OXFORD, England — Three Protestant leaders were burned at the stake here after a "theological conversation" at the 1,000-year-old University Church of St. Mary the Virgin in 1555.
The martyrs' deaths are memorialized by a stone cross set in the road on Oxford's Broad Street.
An important Anglican chaplain mentioned that history Thursday during his unique public conversation with a Latter-day Saint apostle at the same church.
"I hope that the outcome today will be a lot better for all of us," joked the Rev. Dr. Andrew Teal, chaplain and lecturer at Pembroke College.
It was. The 90-minute conversation ended with Rev. Teal warmly embracing Elder Jeffrey R. Holland of the Quorum of the Twelve Apostles of The Church of Jesus Christ of Latter-day Saints.
Standing between old stone walls on creaking wooden floors in the very room where Oxfam was founded in 1942, the two leaders plainly deepened a budding friendship. They found common ground, explored their ideas about frontier spirituality and discussed points of doctrine about the Trinity, temples, dancing, baptism for the dead, the Fall and priesthood ordination in an intimate back-and-forth before a full room of 50 theology faculty and students, the public and local Latter-day Saints.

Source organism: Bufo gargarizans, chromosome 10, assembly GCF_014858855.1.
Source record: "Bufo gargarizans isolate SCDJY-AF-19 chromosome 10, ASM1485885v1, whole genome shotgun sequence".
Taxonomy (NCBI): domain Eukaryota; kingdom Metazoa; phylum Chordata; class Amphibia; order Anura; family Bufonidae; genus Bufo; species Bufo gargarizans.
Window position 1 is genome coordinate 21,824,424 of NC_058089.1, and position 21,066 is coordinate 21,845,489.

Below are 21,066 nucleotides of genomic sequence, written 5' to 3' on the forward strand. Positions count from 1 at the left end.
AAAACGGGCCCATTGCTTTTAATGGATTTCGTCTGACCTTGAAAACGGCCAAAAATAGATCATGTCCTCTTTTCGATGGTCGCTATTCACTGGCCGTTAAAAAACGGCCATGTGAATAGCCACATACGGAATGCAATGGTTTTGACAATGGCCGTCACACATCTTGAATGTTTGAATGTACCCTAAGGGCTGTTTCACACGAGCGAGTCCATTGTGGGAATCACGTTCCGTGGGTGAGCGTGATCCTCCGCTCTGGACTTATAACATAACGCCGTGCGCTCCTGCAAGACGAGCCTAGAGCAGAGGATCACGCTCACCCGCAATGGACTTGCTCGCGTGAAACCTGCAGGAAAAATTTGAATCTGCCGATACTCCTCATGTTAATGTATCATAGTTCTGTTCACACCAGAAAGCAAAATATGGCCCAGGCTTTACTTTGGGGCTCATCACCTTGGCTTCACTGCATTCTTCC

"There are lots of things to be thankful for on this Thanksgiving Day," Rev. Teal said to Elder Holland as day turned to night and the windows fogged. "It's fantastic to have you here."
The beginnings of University Church date back more than 1,000 years. The room for Thursday's meeting once housed the first library at Oxford, the oldest university in the English-speaking world. Methodist founder John Wesley preached here. Legendary Anglican-turned-Catholic Cardinal John Henry Newman was the vicar here when Joseph Smith organized The Church of Jesus Christ of Latter-day Saints in 1830.
Elder Holland delivered a candid explanation of Latter-day Saint theology that had echoes to his visit to the seat of British government on Wednesday.
An online description of the sacred texts available for swearing in new members of the British Parliament lists a "Mormon Bible," a mistaken and anachronistic term for the Book of Mormon that would alternately amuse, frustrate or offend Latter-day Saints.